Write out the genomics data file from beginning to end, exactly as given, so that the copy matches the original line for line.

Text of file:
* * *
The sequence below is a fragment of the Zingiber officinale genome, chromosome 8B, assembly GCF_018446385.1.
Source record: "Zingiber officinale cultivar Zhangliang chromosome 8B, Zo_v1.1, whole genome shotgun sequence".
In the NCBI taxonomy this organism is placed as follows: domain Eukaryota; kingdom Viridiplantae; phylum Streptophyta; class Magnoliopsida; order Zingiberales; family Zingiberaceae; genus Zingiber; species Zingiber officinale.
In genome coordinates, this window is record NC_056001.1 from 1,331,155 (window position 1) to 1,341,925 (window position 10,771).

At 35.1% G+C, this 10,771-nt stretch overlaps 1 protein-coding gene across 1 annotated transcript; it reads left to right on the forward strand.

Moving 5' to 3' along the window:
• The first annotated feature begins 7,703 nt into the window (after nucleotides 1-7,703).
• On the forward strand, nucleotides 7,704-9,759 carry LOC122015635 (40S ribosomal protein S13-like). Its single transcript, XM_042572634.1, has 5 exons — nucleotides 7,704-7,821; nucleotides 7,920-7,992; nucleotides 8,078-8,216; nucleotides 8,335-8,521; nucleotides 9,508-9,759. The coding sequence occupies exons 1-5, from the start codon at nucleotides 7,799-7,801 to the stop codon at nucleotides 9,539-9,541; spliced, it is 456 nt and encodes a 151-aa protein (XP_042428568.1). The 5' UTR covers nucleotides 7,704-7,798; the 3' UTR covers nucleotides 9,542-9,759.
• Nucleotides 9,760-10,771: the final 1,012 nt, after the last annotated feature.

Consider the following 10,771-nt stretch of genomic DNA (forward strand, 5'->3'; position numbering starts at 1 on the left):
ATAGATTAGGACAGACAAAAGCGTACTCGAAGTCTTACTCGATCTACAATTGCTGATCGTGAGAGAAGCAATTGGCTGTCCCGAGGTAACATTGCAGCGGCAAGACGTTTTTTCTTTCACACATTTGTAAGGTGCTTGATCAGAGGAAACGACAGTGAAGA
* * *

The sequence below is a fragment of the Zingiber officinale genome, chromosome 8B, assembly GCF_018446385.1.
Source record: "Zingiber officinale cultivar Zhangliang chromosome 8B, Zo_v1.1, whole genome shotgun sequence".
In the NCBI taxonomy this organism is placed as follows: domain Eukaryota; kingdom Viridiplantae; phylum Streptophyta; class Magnoliopsida; order Zingiberales; family Zingiberaceae; genus Zingiber; species Zingiber officinale.
In genome coordinates, this window is record NC_056001.1 from 1,331,155 (window position 1) to 1,341,925 (window position 10,771).

At 35.1% G+C, this 10,771-nt stretch overlaps 1 protein-coding gene across 1 annotated transcript; it reads left to right on the forward strand.

Moving 5' to 3' along the window:
• The first annotated feature begins 7,703 nt into the window (after nucleotides 1-7,703).
• On the forward strand, nucleotides 7,704-9,759 carry LOC122015635 (40S ribosomal protein S13-like). Its single transcript, XM_042572634.1, has 5 exons — nucleotides 7,704-7,821; nucleotides 7,920-7,992; nucleotides 8,078-8,216; nucleotides 8,335-8,521; nucleotides 9,508-9,759. The coding sequence occupies exons 1-5, from the start codon at nucleotides 7,799-7,801 to the stop codon at nucleotides 9,539-9,541; spliced, it is 456 nt and encodes a 151-aa protein (XP_042428568.1). The 5' UTR covers nucleotides 7,704-7,798; the 3' UTR covers nucleotides 9,542-9,759.
• Nucleotides 9,760-10,771: the final 1,012 nt, after the last annotated feature.

Consider the following 10,771-nt stretch of genomic DNA (forward strand, 5'->3'; position numbering starts at 1 on the left):
ATAGATTAGGACAGACAAAAGCGTACTCGAAGTCTTACTCGATCTACAATTGCTGATCGTGAGAGAAGCAATTGGCTGTCCCGAGGTAACATTGCAGCGGCAAGACGTTTTTTCTTTCACACATTTGTAAGGTGCTTGATCAGAGGAAACGACAGTGAAGA